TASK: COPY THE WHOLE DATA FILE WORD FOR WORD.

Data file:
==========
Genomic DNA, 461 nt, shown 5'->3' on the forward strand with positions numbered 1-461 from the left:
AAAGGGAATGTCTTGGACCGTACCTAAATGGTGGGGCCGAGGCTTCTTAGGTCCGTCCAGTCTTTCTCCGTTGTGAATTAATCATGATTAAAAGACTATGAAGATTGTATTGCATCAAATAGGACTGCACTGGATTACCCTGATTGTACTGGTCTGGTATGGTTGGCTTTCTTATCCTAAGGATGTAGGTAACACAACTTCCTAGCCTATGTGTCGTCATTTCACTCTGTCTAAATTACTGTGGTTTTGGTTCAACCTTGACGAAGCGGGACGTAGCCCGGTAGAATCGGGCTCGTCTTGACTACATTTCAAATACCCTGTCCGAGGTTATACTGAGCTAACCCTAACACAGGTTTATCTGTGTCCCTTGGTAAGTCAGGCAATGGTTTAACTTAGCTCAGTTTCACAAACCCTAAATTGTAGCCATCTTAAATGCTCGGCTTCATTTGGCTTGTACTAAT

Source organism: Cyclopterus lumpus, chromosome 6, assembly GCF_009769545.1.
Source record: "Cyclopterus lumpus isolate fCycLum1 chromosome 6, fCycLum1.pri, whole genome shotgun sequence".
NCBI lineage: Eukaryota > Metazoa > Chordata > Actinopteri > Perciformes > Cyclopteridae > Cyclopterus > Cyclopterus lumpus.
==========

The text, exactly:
Genomic DNA, 461 nt, shown 5'->3' on the forward strand with positions numbered 1-461 from the left:
AAAGGGAATGTCTTGGACCGTACCTAAATGGTGGGGCCGAGGCTTCTTAGGTCCGTCCAGTCTTTCTCCGTTGTGAATTAATCATGATTAAAAGACTATGAAGATTGTATTGCATCAAATAGGACTGCACTGGATTACCCTGATTGTACTGGTCTGGTATGGTTGGCTTTCTTATCCTAAGGATGTAGGTAACACAACTTCCTAGCCTATGTGTCGTCATTTCACTCTGTCTAAATTACTGTGGTTTTGGTTCAACCTTGACGAAGCGGGACGTAGCCCGGTAGAATCGGGCTCGTCTTGACTACATTTCAAATACCCTGTCCGAGGTTATACTGAGCTAACCCTAACACAGGTTTATCTGTGTCCCTTGGTAAGTCAGGCAATGGTTTAACTTAGCTCAGTTTCACAAACCCTAAATTGTAGCCATCTTAAATGCTCGGCTTCATTTGGCTTGTACTAAT

Source organism: Cyclopterus lumpus, chromosome 6, assembly GCF_009769545.1.
Source record: "Cyclopterus lumpus isolate fCycLum1 chromosome 6, fCycLum1.pri, whole genome shotgun sequence".
NCBI lineage: Eukaryota > Metazoa > Chordata > Actinopteri > Perciformes > Cyclopteridae > Cyclopterus > Cyclopterus lumpus.